Friday, 27 April 2012

To program or not to program ...

... that is a question that is getting an increasing airing these days, especially when it comes to schools. Following hot on the subroutines of the BBC Micro anniversary the Sinclair Spectrum celebrated its 30th birthday this week. More on this via the Register. Now the Raspberry Pi is finally reaching its market and the low price and included easy and not-so-easy programming languages [including Scratch, Python, Java and C/C++] would make it an ideal schools machine. ICT is not synonymous with spreadsheets and data-prep after all.

I read about the BBC's Rory Cellan-Jones's description of attending a coding course recently. The story is on the BBC web site. This appeared to be mostly to do with HTML and CSS with some JavaScript for good measure and certainly exercised some Register readers (and their ever-readable ringmaster Andrew Orlowski) as to what the value of this was, and even whether using HTML and CSS was even coding. Probably not ... but I continue to be frustrated on a regular basis by the lack of logic that seems to permeate CSS which might even make it anti-code! But enough of my problems.

I've long held the view that to manage a process you should know something of how it works. Up until the latest version of Managing Interactive Media we included a number of technical backgrounders on the component parts of multi/interactive media – such as audio, graphics and programming – to help this process. The final versions of these, from the third edition, are available free on the web as PDFs. If you read the testimonials from the course RCJ attended you will see that many of the executives who attend such things (run by a company called Decoded ... of whom I must say I have no direct experience) are of the same view.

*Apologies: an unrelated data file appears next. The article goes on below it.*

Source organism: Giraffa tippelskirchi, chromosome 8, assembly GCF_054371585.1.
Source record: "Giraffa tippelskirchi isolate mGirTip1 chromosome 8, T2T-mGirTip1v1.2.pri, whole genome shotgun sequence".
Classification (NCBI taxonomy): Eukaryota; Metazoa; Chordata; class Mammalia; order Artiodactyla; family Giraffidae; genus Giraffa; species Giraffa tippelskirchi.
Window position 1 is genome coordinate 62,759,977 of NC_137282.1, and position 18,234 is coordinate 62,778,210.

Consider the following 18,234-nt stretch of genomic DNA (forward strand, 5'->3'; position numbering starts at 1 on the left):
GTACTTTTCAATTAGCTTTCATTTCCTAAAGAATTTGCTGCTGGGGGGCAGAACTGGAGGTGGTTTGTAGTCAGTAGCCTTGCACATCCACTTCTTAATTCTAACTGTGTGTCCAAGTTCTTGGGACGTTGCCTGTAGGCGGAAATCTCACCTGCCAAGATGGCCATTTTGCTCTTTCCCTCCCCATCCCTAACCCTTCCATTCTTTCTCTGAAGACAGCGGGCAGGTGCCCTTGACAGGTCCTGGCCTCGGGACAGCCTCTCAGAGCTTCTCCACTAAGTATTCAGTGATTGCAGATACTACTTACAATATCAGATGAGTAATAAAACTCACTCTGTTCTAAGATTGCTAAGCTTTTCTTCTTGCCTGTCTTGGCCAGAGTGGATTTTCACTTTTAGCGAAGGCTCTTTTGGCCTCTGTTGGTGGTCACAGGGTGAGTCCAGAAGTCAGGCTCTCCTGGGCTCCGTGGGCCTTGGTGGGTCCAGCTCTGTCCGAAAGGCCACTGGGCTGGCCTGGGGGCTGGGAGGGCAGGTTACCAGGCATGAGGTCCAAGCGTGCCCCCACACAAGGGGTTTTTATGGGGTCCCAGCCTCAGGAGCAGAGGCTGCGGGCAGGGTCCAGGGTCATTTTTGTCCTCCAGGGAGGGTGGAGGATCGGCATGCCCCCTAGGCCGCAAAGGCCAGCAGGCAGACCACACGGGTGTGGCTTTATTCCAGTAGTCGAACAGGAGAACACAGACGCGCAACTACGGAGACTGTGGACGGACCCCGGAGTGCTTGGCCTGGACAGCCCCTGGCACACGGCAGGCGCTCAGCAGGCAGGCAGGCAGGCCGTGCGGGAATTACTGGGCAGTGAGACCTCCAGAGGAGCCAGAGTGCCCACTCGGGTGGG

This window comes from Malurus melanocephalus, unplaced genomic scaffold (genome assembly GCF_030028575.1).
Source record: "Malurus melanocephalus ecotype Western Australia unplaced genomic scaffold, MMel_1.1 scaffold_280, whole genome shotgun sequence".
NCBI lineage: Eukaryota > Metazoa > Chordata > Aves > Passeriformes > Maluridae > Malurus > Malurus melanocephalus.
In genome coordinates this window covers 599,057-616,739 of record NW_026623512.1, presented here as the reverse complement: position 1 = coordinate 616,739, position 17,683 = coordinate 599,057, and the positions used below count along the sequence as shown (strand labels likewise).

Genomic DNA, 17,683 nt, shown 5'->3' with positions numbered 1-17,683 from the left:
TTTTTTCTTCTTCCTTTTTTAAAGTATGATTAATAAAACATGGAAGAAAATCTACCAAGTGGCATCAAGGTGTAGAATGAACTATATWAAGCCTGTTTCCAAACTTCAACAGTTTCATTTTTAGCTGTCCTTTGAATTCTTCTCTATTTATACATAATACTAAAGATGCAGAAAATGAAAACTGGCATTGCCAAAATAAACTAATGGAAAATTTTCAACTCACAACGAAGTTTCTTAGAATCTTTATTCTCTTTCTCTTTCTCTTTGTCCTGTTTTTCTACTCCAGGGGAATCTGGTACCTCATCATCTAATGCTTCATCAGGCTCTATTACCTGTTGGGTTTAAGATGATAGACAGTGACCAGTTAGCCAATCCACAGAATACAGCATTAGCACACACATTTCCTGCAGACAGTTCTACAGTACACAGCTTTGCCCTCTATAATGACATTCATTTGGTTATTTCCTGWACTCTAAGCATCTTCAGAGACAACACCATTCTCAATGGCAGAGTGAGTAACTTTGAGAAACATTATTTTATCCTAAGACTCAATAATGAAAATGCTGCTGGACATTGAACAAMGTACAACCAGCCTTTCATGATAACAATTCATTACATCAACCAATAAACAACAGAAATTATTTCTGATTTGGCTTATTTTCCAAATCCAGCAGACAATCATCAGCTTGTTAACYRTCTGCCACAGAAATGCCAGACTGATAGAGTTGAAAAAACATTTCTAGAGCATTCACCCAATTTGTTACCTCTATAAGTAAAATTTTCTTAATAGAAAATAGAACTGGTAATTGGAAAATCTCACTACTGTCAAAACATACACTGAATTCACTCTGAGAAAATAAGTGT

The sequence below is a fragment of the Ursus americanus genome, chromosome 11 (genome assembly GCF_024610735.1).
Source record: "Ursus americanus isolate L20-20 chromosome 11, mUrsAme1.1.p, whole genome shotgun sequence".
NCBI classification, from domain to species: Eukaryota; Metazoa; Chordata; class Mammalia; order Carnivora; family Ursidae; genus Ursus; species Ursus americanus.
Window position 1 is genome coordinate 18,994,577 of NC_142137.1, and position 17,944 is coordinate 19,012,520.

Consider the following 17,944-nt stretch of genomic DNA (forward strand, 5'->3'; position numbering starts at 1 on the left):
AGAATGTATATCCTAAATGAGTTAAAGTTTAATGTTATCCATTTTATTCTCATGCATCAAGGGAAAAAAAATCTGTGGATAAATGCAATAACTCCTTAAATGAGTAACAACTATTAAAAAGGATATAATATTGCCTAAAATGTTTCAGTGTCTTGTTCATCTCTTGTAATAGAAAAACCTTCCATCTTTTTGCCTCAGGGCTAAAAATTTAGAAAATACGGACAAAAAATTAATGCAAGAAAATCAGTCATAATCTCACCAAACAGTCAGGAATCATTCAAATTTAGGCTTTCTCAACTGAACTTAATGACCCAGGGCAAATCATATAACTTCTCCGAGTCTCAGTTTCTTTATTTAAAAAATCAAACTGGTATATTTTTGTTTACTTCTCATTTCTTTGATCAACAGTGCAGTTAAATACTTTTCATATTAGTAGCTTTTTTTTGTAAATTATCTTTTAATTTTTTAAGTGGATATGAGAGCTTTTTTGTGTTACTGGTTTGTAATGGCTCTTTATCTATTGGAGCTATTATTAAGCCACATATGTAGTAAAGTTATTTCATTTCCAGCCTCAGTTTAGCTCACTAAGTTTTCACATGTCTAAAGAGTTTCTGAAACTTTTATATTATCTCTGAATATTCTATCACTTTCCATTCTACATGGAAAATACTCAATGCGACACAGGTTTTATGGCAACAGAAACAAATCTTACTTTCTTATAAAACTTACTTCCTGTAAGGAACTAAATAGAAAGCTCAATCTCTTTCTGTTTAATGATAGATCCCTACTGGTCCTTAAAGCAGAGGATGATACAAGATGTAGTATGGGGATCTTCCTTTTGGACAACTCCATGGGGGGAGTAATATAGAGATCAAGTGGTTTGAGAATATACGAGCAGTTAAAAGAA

When we have a better-than-skin-deep understanding of technology, two things happen: we have better ideas and we also treat our internal and external partners in a considerably more effective manner.
Says Mel Exon of BBH Labs. I couldn't agree more.

I would add that in my experience the technical people you work with will appreciate you more if you have a little experience of their expertise. At the very least you'll have more vocabulary in common.

[Bootnote: Should have invited RCJ on our course!]

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